“Photography is more than a medium for communication of reality, it is a creative art.”
It’s estimated that more than a trillion digital photos are taken every year. And the vast majority reside on our phones and other devices. All of us love to slide through Facebook, Instagram, or our Photos app and look at what’s there. And who doesn’t love a gorgeous “wallpaper” on our PC’s desktop? Perhaps an image such as Adams' classic image of Monument Valley Arizona?
But, there is also something immensely satisfying with looking through a photo book, or a scrap book, or enlargements on a wall that is different than looking at a screen. It’s the difference between a “photo” and a piece of art.
It is no secret that one of my personal “heroes” in photography is the legendary Ansel Adams. With a career that started in the 1920’s and really continues today (even though he passed away in 1984 his work lives on), Adams was probably the most famous and well known landscape and documentary photographer in the world. Best known for his work in black and white, he was a respected artist and his body of work remains one of the main reasons many consider photography to be a legitimate art form.
Over the past few years, I have been exploring this artistic side pf photography. I have discovered that although having images on devices is convenient, there is something lacking … there is a depth and sense of scale that can only be experienced when looking at an image displayed on a wall. Adams knew this as well, and was a respected master printer. His gallery, located in his beloved Yosemite National Park, continues this heritage today. In reading one of his many books on photography, The Print, I have been reminded of my own darkroom work years ago. No matter how we create images digitally, there is one part of the photographic process that is missing. There was something absolutely magical about placing an exposed photographic paper in the developer fluid and seeing the image slowly appear. That few seconds of discovery really is one of the most important aspects of the photographic art … seeing something appear that captures a single moment in time for all to share.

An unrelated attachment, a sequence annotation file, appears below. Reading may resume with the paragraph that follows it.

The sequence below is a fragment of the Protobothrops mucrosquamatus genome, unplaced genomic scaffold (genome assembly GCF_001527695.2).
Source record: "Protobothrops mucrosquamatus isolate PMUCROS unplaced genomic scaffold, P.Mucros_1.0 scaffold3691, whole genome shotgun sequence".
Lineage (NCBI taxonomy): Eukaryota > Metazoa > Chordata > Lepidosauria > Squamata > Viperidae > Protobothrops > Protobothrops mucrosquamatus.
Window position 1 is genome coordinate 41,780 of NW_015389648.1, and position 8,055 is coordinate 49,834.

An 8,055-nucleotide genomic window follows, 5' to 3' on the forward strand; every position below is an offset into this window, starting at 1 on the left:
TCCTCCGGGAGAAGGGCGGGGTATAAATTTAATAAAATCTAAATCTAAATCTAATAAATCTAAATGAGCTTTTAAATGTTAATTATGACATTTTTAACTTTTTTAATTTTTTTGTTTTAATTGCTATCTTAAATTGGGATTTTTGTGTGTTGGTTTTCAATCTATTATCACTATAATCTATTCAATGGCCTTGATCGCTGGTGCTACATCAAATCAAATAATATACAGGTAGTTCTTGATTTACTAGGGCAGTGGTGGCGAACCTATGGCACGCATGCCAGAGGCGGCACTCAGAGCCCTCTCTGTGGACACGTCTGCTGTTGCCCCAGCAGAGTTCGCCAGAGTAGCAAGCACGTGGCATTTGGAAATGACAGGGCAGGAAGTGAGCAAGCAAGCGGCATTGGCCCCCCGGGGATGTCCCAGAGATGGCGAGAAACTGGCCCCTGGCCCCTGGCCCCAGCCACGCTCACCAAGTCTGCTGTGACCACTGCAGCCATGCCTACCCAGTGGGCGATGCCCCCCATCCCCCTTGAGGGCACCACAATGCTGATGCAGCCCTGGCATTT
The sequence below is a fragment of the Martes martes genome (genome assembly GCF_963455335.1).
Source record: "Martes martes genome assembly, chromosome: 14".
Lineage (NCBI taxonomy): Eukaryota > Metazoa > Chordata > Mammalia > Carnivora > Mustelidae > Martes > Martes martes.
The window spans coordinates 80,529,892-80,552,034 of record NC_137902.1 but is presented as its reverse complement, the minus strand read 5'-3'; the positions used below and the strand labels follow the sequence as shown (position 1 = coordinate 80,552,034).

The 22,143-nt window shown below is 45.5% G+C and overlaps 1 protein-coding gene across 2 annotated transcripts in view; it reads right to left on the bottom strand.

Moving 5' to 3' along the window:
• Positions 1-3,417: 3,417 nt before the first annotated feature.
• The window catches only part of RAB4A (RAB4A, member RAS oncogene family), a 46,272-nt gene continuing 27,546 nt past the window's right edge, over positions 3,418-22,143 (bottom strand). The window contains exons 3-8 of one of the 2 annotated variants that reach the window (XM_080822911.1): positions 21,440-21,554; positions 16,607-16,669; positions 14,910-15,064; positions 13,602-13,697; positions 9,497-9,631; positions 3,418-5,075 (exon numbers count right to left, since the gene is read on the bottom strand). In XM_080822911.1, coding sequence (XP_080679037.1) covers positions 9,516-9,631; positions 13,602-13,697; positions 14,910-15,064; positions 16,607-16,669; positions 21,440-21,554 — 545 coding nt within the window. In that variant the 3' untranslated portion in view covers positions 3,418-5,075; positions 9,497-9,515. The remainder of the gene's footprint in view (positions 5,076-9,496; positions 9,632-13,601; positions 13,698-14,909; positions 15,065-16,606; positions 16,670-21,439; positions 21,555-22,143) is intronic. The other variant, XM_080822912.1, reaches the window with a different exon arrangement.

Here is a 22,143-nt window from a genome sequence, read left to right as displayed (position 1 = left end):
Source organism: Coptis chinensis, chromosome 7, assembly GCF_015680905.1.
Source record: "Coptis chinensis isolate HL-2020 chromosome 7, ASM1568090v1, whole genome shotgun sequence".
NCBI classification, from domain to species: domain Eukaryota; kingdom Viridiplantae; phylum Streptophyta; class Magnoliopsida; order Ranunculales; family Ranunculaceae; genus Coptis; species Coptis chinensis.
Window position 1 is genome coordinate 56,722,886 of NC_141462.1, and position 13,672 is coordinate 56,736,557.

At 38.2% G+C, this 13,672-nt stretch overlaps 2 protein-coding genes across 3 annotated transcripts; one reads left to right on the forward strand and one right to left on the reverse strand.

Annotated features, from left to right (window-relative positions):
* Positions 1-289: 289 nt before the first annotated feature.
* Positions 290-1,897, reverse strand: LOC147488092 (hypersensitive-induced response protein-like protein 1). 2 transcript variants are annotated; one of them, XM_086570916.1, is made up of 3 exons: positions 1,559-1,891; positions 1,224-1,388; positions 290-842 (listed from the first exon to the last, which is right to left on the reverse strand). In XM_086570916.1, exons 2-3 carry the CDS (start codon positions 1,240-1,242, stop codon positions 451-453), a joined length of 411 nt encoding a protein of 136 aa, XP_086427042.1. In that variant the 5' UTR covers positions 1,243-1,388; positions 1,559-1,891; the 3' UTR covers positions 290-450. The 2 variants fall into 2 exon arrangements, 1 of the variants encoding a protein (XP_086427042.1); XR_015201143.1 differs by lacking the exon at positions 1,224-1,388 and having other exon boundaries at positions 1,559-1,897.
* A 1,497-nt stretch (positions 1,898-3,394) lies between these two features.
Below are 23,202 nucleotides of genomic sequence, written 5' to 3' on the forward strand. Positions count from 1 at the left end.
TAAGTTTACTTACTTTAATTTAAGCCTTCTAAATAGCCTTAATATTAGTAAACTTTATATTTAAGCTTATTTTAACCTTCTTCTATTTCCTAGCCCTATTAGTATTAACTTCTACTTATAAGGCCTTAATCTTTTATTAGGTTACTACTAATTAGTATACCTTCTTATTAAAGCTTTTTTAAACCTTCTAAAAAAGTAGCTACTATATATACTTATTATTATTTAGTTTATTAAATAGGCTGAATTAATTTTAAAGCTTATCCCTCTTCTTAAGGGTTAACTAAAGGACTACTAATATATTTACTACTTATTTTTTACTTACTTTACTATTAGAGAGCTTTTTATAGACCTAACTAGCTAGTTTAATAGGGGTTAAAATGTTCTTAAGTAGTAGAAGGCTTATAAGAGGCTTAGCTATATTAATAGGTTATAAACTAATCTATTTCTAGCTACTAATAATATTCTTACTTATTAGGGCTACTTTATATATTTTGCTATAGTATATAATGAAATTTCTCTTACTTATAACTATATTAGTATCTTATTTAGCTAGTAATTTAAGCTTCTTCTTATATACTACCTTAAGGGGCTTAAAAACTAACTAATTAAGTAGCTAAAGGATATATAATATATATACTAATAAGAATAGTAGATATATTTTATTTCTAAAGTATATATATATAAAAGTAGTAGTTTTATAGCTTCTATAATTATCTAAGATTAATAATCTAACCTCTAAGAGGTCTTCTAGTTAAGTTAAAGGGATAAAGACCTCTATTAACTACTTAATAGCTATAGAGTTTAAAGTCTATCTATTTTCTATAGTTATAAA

Adams said, “The fine print represents, to me, an expressive object of beauty and excellence. The difference between a very good print and a fine print is quite subtle and difficult, if not impossible, to describe in words. There is a feeling of satisfaction in the presence of a fine print - and uneasiness with a print that falls short of optimum quality. The degree of satisfaction or lack of it relates to the sensitivity and experience of the photographer and the viewer.”
That feeling of satisfaction simply cannot be felt when looking at a digital screen.
I have printed, and now display, a number of images in our home. Whether the subject is family or friends, or a particular location, each has an impact that far exceeds what happens when we look at a phone screen. There’s a sense of permanence that comes with each print that is completely missing from it’s digital counterpart.
Join me in rediscovering the joy of photography as art in your home.
Years ago, when I first started getting serious in photography, I read and studied many of the works of perhaps the greatest landscape photographer of all times, Ansel Adams. His series of three books, The Camera, The Negative, and The Print were my primary study tools and although I would never say I equaled his knowledge and skill, I did learn a vast amount from his teachings.
Although written for “analog” cameras, film, negatives, and chemical printing processes, it is amazing how relevant his techniques and information are today. Simple replacing “negative” with “digital file” becomes an amazing trip through his artistic technique.
Here are some excerpts, from this third book on printing, modified slightly for a contemporary audience.
Photography is more than a medium for communication of reality, it is a creative art. Therefore, emphasis on technique is justified only so far as it will simplify and clarify the statement of the photographer's concept.